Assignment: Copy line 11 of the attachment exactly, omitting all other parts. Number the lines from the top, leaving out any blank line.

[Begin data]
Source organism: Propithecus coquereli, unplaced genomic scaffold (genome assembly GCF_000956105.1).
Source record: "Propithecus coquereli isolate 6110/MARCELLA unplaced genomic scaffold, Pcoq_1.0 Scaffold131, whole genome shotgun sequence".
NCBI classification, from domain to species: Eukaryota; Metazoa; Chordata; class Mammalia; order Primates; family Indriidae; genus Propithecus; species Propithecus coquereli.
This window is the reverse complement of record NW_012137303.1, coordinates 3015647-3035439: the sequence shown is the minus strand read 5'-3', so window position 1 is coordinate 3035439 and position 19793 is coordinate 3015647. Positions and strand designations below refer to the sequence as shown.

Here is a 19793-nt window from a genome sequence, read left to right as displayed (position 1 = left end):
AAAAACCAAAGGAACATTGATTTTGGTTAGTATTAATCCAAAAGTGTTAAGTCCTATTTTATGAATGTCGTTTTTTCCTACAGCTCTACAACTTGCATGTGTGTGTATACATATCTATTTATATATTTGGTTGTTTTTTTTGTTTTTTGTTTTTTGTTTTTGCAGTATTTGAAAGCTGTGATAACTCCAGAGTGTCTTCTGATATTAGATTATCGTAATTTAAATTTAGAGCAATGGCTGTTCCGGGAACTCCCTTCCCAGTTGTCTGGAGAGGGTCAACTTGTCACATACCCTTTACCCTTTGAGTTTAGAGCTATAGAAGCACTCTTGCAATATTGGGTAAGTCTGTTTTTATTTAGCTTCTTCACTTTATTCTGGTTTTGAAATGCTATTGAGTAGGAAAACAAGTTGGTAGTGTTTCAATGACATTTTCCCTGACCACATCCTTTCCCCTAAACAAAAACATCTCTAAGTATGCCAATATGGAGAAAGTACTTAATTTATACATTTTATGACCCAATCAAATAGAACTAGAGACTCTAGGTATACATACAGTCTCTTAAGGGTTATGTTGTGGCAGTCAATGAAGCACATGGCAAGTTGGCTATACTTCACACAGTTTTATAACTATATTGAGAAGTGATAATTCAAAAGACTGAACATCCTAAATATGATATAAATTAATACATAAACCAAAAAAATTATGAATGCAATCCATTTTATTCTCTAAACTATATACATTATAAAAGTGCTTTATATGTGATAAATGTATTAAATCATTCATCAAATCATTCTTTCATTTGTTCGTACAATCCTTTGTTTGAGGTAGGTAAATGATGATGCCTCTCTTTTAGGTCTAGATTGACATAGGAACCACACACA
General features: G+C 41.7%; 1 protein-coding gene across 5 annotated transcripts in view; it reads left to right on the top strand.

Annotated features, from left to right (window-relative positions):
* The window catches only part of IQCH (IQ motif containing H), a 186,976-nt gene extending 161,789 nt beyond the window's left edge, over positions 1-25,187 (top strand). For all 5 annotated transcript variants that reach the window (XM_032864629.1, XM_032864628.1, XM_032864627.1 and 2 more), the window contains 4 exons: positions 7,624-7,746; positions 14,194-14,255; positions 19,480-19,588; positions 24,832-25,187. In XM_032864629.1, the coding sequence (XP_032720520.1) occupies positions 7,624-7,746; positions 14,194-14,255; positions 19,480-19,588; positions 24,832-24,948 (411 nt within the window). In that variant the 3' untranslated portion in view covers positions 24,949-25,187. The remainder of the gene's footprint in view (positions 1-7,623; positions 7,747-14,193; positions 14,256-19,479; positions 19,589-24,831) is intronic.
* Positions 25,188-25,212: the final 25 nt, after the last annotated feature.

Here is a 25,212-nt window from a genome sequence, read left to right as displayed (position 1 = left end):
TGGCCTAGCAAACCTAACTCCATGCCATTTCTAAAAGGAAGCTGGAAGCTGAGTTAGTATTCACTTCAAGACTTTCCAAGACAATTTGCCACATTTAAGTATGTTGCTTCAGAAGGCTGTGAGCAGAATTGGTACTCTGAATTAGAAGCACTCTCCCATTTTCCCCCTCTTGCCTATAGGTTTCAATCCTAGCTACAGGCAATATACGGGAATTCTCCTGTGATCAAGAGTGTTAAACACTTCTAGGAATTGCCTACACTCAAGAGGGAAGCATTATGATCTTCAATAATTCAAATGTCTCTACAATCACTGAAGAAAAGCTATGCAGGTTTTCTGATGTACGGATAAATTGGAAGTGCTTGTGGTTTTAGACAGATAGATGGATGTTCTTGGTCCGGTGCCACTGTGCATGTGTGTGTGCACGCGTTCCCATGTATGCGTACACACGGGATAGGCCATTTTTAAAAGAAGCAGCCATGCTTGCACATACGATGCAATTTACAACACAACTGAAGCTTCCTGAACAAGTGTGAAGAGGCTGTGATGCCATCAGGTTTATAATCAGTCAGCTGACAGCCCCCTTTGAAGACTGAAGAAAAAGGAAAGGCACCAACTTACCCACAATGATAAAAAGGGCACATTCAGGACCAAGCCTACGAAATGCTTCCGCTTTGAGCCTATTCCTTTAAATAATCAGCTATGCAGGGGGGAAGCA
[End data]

Here is a 25,212-nt window from a genome sequence, read left to right as displayed (position 1 = left end):